With regard to parents and guardians in general, we advise them: fear Allah with regard to the girls under your care, and do not do anything that you will regret afterwards for the rest of your lives, when regret will not benefit you. “If there comes to you one with whose religious commitment and character you are pleased, then give (your daughter or female relative under your care) to him in marriage.” This is the advice of your Prophet (blessings and peace of Allah be upon him). “For if you do not do that, there will be tribulations on earth and much corruption,” as it says in the rest of the hadeeth. So if someone comes to you, wanting to marry your daughter or sister, do not put obstacles in his path; do not give precedence to language, nationality, race or colour over religious commitment. Do not give the Shaytaan any opportunity to cause your daughters and female relatives to fall into his traps. Beware lest the Shaytaan tempt them to do two serious things, two grave sins, namely zina or marrying without a wali (guardian) one who came to propose marriage to her and was rejected by you, because that (marrying without a wali) makes the marriage contract invalid. Here you have seen the real-life story that is mentioned in this question; the girl ended up committing zina with the man who had proposed to her, and now she is asking about getting married without the permission of her wali. This is not an excuse for her, but what will your excuse be before your Creator when He calls you to account for the trust that He commanded you to take care of? What will be your excuse before Allah when you rejected a religiously-committed man who wanted to marry your daughter or your sister in accordance with the Qur’an and Sunnah?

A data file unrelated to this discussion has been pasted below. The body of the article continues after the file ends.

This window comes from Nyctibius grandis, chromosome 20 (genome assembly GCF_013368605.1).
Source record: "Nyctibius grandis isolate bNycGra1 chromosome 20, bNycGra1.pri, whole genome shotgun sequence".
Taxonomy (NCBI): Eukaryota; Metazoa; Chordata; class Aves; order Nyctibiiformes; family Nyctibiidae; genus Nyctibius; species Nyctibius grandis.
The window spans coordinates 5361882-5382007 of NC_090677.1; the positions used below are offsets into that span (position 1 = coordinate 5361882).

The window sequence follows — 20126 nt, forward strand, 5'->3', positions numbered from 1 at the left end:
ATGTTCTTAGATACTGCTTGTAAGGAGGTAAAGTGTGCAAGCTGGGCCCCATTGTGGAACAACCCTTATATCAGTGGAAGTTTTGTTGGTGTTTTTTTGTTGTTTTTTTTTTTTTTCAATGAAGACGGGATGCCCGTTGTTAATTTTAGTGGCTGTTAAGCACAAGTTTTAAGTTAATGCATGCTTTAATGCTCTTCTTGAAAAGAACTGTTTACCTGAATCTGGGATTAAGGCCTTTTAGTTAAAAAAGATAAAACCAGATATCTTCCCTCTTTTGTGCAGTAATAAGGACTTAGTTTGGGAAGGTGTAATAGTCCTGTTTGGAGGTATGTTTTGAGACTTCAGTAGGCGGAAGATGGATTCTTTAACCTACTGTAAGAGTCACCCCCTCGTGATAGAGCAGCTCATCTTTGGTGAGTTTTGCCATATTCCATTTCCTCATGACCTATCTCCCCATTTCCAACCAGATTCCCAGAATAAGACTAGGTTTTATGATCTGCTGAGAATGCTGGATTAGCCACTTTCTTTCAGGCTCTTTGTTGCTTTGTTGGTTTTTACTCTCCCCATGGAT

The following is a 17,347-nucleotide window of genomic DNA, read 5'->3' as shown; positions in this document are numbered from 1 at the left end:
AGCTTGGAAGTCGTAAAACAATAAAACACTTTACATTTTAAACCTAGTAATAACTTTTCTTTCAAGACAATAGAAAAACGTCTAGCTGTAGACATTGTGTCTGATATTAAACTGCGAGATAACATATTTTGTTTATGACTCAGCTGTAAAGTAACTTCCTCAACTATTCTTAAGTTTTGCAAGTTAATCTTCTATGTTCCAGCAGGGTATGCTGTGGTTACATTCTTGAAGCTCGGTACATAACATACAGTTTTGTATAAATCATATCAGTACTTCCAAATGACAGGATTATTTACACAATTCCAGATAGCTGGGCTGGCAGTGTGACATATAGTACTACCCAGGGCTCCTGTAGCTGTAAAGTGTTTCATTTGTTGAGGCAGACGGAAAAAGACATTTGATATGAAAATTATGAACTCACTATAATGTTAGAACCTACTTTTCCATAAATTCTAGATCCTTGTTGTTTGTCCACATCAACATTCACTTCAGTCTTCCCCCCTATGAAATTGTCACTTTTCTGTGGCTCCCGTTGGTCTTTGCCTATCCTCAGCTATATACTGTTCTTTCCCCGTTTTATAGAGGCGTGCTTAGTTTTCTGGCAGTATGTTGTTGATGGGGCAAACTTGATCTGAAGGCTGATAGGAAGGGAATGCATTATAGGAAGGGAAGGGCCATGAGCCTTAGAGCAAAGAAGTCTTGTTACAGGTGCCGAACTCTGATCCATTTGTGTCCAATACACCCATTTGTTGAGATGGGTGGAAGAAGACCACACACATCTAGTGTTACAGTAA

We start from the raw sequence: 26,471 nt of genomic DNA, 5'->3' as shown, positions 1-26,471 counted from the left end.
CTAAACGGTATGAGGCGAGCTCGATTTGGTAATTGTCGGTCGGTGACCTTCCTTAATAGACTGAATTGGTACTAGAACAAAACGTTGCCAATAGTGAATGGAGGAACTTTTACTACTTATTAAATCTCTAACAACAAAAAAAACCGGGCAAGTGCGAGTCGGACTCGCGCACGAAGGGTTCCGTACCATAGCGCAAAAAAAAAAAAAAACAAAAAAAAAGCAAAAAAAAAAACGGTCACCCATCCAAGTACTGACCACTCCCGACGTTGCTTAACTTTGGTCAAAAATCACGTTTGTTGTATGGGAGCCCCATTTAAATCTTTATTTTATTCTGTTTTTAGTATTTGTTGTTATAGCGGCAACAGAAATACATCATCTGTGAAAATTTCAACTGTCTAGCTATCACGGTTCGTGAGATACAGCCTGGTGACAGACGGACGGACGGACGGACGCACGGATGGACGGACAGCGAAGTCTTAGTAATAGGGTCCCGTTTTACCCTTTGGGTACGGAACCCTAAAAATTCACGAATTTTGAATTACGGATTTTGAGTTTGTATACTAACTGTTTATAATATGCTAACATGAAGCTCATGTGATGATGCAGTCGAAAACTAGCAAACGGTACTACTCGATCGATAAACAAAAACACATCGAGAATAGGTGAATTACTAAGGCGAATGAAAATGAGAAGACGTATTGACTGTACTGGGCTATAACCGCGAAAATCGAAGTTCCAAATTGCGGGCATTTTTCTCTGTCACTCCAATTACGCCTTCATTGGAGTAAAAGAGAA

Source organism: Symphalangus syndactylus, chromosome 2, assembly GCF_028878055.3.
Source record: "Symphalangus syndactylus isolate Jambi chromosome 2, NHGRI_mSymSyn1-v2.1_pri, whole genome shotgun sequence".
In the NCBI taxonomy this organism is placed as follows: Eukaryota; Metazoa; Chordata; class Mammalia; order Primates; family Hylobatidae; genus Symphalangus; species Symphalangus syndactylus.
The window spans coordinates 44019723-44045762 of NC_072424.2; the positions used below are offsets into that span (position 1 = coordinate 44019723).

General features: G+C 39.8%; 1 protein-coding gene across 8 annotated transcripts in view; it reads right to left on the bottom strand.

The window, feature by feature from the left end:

We are not making any excuse for that girl who has committed a grave sin; if she gets married without the permission of her wali, then her marriage will be invalid. But at the same time, we are blaming the guardians who do not fear their Lord, may He be exalted, and who neglected that which was entrusted to them.
We also say to the girl: It may be better for you if your family reject some of those who want to propose to you, if they think that this is better with regard to your religious commitment and your worldly affairs, so you should not insist on a particular person. Guardians who prevent their daughters or female relatives from getting married at all are sinning, and in that situation she may refer her case to the shar‘i judge or whoever is acting in his stead, so that guardianship may be passed to someone other than that guardian who is refusing to arrange her marriage. If there is no one else who is deserving of guardianship, then the shar‘i judge or whoever is acting in his stead then assumes the role of guardian (wali) and he may arrange her marriage himself. But if a woman does the marriage contract for herself without any guardian (wali) at all, then her marriage contract is invalid.
For more information on this matter, see the following questions: 7193, 10196, 36209, 2127 and 7989.
In the questions referred to there is a discussion of the evidence for the marriage contract being invalid if it is done without the consent of the guardian (wali), as well as a discussion of what the woman should do if her guardian (wali) is preventing her from getting married, and so on.
See also the answer to question no. 20162 for the stories of some women who went against their families’ opinions and married the men they wanted to marry.
And Allah knows best.